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Guest Poet Caroline Seagle


one week with cloves.
my hands were cold.
icy rain ripped through the air and
invaded autumn- smelled like
brown-sugar dead leaf exhaust.
You took my hand, we found shelter
under a brich tree.

He looks at her,
eyes glazed over, entranced
blue oceans running deep and
austere in the fervent crests
of her own greens--
takes his hands softly to her face,
traces her jawline,
sinks into her mouth
the plump wetness of the rain
engulfing two souls lost
in the storm.

No. This is not how it happened;

it was, instead, the stillness of
Your azure pools, the frigid presence of cold
and ossification of our joints, the fragility of
time and motion.
You and I, love, we waited under
a gaping canopy of branches,
held each other,
wrote poems on flakes of birch bark.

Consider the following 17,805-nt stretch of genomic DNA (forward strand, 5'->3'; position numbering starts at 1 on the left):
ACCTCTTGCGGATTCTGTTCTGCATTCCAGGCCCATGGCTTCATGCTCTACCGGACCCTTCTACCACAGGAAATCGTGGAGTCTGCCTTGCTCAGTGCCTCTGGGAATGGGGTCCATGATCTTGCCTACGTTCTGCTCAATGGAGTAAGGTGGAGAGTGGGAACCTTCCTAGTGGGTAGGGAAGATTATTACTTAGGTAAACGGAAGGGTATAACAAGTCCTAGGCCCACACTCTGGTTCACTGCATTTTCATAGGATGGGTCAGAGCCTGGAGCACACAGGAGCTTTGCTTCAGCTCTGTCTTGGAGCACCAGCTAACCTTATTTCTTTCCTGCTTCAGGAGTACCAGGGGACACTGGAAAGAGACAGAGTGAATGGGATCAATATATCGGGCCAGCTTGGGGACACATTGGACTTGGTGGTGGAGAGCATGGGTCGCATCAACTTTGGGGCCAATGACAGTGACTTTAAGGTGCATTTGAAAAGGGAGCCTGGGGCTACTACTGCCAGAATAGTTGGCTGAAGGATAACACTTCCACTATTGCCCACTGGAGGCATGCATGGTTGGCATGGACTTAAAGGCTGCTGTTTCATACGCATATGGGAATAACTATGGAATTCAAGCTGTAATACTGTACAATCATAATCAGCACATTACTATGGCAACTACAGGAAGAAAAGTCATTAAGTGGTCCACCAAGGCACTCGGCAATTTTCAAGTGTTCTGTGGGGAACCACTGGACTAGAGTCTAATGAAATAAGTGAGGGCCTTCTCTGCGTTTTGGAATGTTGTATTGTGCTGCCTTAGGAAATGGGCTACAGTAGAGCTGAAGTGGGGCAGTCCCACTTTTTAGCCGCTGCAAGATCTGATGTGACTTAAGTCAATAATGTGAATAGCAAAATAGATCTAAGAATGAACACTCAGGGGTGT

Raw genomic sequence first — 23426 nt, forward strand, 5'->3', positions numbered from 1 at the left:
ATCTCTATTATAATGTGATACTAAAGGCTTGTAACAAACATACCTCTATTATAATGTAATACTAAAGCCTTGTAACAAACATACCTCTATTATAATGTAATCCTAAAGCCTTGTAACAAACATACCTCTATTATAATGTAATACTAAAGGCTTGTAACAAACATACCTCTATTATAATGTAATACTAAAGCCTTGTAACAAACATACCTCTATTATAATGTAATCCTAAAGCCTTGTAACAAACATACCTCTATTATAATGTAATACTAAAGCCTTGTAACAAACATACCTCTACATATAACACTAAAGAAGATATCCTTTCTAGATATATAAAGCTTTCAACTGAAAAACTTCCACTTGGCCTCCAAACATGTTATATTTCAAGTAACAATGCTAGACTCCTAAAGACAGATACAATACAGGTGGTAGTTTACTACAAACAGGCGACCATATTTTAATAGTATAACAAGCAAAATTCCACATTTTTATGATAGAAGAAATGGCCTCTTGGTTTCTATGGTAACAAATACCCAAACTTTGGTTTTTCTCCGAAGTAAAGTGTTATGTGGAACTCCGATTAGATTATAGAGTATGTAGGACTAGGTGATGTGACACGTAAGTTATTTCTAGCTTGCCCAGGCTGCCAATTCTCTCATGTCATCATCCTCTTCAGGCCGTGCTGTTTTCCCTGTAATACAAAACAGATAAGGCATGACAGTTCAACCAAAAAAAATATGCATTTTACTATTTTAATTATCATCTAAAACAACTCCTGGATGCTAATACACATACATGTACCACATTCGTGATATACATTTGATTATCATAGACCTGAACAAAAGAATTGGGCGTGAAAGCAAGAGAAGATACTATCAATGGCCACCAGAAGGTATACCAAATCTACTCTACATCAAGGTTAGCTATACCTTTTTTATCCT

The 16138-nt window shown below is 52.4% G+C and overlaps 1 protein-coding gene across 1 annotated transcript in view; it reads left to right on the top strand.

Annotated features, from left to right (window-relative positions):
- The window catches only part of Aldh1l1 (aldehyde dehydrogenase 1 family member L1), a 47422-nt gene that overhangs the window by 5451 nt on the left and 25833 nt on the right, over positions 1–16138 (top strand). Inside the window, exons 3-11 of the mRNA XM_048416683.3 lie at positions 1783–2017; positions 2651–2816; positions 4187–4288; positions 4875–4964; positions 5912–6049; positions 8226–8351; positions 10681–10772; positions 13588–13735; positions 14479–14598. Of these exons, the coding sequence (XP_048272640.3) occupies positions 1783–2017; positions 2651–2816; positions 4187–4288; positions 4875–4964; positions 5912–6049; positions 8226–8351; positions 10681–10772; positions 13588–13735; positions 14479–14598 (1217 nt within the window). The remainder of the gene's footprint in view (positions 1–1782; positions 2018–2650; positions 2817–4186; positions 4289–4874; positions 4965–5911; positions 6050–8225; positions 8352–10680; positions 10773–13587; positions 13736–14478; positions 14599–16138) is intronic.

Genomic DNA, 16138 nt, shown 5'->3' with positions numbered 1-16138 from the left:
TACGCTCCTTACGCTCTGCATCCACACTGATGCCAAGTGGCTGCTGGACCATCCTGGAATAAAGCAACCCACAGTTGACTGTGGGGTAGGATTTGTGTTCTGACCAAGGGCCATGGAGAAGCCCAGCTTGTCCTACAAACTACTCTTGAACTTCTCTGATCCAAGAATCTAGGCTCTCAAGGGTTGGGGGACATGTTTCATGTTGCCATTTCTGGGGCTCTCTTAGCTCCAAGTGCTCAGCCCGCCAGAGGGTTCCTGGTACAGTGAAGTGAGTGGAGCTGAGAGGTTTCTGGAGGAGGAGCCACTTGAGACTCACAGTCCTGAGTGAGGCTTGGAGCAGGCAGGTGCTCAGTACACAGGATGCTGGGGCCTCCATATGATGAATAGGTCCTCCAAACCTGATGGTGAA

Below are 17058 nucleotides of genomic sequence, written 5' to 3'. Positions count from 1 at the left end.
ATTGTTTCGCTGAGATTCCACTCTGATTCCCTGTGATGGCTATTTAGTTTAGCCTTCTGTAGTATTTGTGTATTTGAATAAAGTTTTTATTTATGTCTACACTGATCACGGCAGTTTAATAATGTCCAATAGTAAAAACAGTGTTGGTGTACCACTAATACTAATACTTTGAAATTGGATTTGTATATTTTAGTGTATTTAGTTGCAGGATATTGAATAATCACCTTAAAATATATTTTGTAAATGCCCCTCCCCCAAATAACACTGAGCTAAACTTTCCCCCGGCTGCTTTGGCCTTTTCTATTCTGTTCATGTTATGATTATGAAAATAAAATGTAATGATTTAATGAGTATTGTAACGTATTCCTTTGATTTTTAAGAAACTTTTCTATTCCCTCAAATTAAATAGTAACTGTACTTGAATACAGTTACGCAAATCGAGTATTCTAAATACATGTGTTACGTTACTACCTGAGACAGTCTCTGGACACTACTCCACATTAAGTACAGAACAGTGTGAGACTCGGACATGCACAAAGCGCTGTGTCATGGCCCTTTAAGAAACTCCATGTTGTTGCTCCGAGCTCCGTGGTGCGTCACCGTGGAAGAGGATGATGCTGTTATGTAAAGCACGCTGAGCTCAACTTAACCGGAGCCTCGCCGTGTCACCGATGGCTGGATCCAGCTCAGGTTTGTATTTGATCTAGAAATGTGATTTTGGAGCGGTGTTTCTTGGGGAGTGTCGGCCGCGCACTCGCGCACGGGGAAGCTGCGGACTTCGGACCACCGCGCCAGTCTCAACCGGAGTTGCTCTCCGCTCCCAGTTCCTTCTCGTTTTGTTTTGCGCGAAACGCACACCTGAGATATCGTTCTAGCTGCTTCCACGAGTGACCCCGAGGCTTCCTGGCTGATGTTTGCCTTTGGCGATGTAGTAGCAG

Your hands were as calloused as the tree-
they scratched my cheek and
this is what was beautiful.

I wish
I could swallow time with you again but
I have uprooted autumn- birches and all, and
there is nothing left less of the facades,
the glossy embellishments of nature
which we humans choose to disappoint in.

January, 2001

Caroline Seagle's Questions:

1.) Does the structure of the poem convey the contrast of the events in the second and third stanza? That is, does the reader sense the differences of time; the second stanza being hurried and the third being less rushed-- as if in slow motion?

2.) How successful is the imagery? Can the reader feel the coldness of the rain and the contrasting warmth of flesh (lips, hands..etc..)?

3.) The last stanza is it effective, or does it make the poem too confusing due to the immediate change of tone and focus? I meant to suggest that humans often are never satisfied with reality, that we have illusory expectations of what "beautiful" moments should be. Do you feel this way sometimes?


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